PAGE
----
album cover, a sad ghost with a crown hangs from tree

We Review the New Album from Vaquelin – Where Dreams Hurt

Yorkshire-based Vaquelin’s debut album, Where Dreams Hurt, is angsty, ambitious, and sticky. Despite forming the group during the pandemic and creating most of the album from far-flung locations, they’re already a tight, effective live band.

Where Dreams Hurt is unabashedly guitar-forward. Vaquelin are a back-to-basics outfit, relying on band dynamics to create their moods instead of support instrumentation. The mix is aggressive and the pace relentless–the album gives you very little room to breathe. 

And it is dark. Simply said, this is not an album to cheer you up. Suicidal ideation, addiction, rage, and loss–it’s all here. If you like your rock despairing and angry, this record is your jam.

Callum Scott is a beast on the guitar throughout. He’s fluent, inventive, and expressive. A guitar-led record can expose the player’s technical limitations like a slip showing under his skirt, or it’s virtuosity can be mind-numbing. Neither is the case here. Scott’s riffs are catchy, his emotionality compelling.

The songs are strong, particularly for an outfit that leans dark and heavy. Lead single ‘Voice Cracks and Blackjacks’ is sinister, with massive drum fills and lyrics that suggest rushing headlong into the void of addiction. ‘Hyperdepressant’ has a winning title and buzzy, mesmerizing riff. ‘Mad Alice Lane’ is a vicious mess with a roof-lifting solo on the outro. Six Miles Deep is a certain crowd pleaser, with a shoutable chorus and beat that will get everyone jumping.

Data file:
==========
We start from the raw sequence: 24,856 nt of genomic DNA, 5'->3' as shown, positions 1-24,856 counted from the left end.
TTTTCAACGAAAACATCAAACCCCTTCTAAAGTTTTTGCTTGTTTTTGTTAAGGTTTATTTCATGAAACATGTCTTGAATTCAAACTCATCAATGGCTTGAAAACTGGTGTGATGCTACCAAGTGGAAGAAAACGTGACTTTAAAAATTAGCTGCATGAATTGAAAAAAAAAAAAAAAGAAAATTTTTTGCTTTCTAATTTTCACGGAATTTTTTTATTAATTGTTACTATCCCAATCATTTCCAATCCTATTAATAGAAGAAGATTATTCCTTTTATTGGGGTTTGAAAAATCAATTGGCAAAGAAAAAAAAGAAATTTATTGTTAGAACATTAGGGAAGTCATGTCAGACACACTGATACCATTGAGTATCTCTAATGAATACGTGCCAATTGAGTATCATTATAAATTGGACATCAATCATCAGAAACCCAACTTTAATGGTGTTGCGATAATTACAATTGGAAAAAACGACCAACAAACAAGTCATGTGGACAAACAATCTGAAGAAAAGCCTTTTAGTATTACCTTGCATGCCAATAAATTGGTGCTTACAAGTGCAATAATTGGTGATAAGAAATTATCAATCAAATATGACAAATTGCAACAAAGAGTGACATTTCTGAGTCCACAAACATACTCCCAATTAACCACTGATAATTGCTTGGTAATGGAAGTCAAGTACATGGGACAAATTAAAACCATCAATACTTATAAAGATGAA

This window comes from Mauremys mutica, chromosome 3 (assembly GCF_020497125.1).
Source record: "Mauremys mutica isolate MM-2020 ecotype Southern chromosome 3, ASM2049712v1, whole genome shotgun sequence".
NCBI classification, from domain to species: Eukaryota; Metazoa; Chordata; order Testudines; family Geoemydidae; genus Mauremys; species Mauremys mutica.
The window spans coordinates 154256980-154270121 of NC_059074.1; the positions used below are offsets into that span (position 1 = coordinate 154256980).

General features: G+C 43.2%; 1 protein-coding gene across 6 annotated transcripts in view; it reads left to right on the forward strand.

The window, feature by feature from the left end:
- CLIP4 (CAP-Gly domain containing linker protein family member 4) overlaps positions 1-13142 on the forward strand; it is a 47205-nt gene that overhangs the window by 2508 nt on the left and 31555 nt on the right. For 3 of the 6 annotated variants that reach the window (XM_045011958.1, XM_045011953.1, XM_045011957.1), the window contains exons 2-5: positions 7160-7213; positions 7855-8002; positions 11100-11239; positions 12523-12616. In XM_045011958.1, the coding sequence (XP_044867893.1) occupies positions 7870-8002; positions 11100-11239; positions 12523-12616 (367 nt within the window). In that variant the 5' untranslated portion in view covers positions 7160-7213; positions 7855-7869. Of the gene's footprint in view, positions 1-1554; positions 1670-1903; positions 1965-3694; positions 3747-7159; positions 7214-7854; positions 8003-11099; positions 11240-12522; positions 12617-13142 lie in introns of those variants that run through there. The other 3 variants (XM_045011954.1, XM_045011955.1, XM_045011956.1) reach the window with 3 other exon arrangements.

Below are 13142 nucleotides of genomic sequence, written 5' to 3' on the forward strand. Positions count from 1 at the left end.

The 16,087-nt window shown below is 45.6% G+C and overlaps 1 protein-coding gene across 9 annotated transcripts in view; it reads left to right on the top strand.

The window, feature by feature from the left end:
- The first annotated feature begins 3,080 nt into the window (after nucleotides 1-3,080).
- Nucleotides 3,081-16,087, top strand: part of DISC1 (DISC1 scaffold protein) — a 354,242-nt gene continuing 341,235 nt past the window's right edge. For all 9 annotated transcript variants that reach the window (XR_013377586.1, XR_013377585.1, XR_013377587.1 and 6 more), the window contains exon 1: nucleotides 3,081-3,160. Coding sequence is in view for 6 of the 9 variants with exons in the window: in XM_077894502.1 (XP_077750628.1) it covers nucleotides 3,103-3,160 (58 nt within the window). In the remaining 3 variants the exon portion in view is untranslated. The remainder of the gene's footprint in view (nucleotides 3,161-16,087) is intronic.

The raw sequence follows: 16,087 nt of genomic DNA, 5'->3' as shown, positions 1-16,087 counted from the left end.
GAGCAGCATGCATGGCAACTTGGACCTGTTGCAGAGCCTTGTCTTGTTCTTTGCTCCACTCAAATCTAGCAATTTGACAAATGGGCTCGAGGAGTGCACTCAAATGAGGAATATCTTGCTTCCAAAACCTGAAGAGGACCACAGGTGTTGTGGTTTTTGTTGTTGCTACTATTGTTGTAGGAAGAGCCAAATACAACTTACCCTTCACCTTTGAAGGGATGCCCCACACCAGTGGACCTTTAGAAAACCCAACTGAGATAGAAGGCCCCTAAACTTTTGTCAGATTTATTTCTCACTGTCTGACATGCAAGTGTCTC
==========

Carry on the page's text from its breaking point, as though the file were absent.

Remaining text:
Vaquelin’s biggest difficulty is that singer Adrian Boudry’s voice can’t (yet) match his rage. His voice is naturally mild and a tiny bit square. Placed against the band’s huge sound, his vocals are often simply overwhelmed. The band clearly loves its full-bore approach and Boudry leads the songwriting, so I’m crossing my fingers that time and rough handling will give him the vocal character to match it.

Closing track ‘A Wave of Poisoned Joy’ is a complete change of pace, and a real pleasure. It may also presage Vaquelin’s future. It has a more restrained approach and polished pop sound. When Boudry isn’t fighting to be heard he can draw on his voice’s more melodic qualities. He sounds great here. It’s by far the most sonically interesting track, and the closing solo is pure, surprising brilliance. I’m not even going to spoil it for you – just go listen. 

Valequin is a talented rock band with a lot to offer. They’ve got a very solid foundation and the ability to grow in whatever direction they choose.